Deacon Cornell’s Homily


1 Sam 16:1b, 6-7, 10-13a
Ephesians 5:8-14
John 9:1-41


March 29-30 2014 Fourth Sunday in Lent, Cycle A

"Open my eyes Lord. Help me to see like you."

Both the story of the man blind from birth and the story of the anointing of David remind us how differently God sees things from the way humans see things. Being married has taught me how differently men and women can see things, as well. The real danger, both to humans in general, and husbands in particular, is thinking that the way I see things is reality and every one else's way is not. The book Chicken Soup for the Soul has a story about Charlie Boswell, who was the National Blind Golf Champion 13 times, that illustrates this another way.

Charlie Boswell was blinded during World War II while rescuing his friend from a tank that was under fire. He was a great athlete before his accident and in a testimony to his talent and determination he decided to try a brand new sport, a sport he never imagined playing, even with his eyesight . . . golf! Through determination and a deep love for the game, he became the National Blind Golf Champion! He won that honor 13 times. One of his heroes was the great golfer Ben Hogan, so it truly was an honor for Charlie to win the Ben Hogan Award in 1958. Upon meeting Ben Hogan, Charlie was awestruck and stated that he had one wish and it was to have one round of golf with the great Ben Hogan. Mr. Hogan agreed that playing a round together would be an honor for him as well, as he had heard about all of Charlie's accomplishments, and truly admired his skills.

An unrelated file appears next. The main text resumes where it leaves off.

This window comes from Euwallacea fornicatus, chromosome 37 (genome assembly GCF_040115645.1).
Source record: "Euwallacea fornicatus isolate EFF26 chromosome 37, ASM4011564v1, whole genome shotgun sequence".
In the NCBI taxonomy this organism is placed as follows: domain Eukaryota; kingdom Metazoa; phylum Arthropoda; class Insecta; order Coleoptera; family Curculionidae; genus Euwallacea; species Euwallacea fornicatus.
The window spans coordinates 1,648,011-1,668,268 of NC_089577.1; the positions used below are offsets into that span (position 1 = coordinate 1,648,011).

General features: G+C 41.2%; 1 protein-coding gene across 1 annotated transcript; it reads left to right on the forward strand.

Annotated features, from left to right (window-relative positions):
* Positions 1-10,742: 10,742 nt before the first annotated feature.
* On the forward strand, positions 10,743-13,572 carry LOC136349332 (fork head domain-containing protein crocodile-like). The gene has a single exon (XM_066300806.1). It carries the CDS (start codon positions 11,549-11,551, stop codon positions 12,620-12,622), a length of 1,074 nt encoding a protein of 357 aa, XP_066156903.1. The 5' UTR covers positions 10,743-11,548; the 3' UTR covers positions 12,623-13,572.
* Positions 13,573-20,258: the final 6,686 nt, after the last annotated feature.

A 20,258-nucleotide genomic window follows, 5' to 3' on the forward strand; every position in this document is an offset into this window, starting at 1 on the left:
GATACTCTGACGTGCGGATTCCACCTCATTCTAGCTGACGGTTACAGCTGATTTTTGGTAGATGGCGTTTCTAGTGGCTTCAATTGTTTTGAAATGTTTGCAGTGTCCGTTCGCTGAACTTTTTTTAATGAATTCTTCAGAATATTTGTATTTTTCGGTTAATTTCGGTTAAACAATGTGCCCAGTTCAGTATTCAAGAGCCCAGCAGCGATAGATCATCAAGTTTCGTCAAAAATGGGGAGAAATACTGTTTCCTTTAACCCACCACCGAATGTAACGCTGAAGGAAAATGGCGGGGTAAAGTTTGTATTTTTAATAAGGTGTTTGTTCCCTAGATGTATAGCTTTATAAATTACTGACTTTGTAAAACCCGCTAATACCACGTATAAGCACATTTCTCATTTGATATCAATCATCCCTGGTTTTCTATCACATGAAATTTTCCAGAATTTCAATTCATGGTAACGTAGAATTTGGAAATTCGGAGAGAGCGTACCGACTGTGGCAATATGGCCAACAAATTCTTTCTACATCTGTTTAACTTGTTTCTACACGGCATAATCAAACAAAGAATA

"Would you like to play for money, Mr. Hogan?" blurted out Charlie.
"I can't play you for money, it wouldn't be fair!" said Mr. Hogan.
"Aw, come on, Mr. Hogan...$1,000 per hole!"
"I can't, what would people think of me, taking advantage of you and your circumstance," replied the sighted golfer.
"Chicken, Mr. Hogan?"
"Okay," blurted a frustrated Hogan, "but I am going to play my best!"
"I wouldn't expect anything else," said the confident Boswell.
"You're on Mr. Boswell, you name the time and the place!"
A very self-assured Boswell responded "10 o'clock . . . tonight!"

One of the fascinating things about today's Gospel is the process by which the man born blind moves from beggar to believer. I think that process is one that applies to all of us, even today. At the start he is the lowliest of the low. The notion that sickness or tragedy was God's punishment for the sin of the person or his or her ancestors was a very real notion in Jesus' culture. Therefore, no righteous person would have anything to do with such a person for fear the sin would wear off on him or her.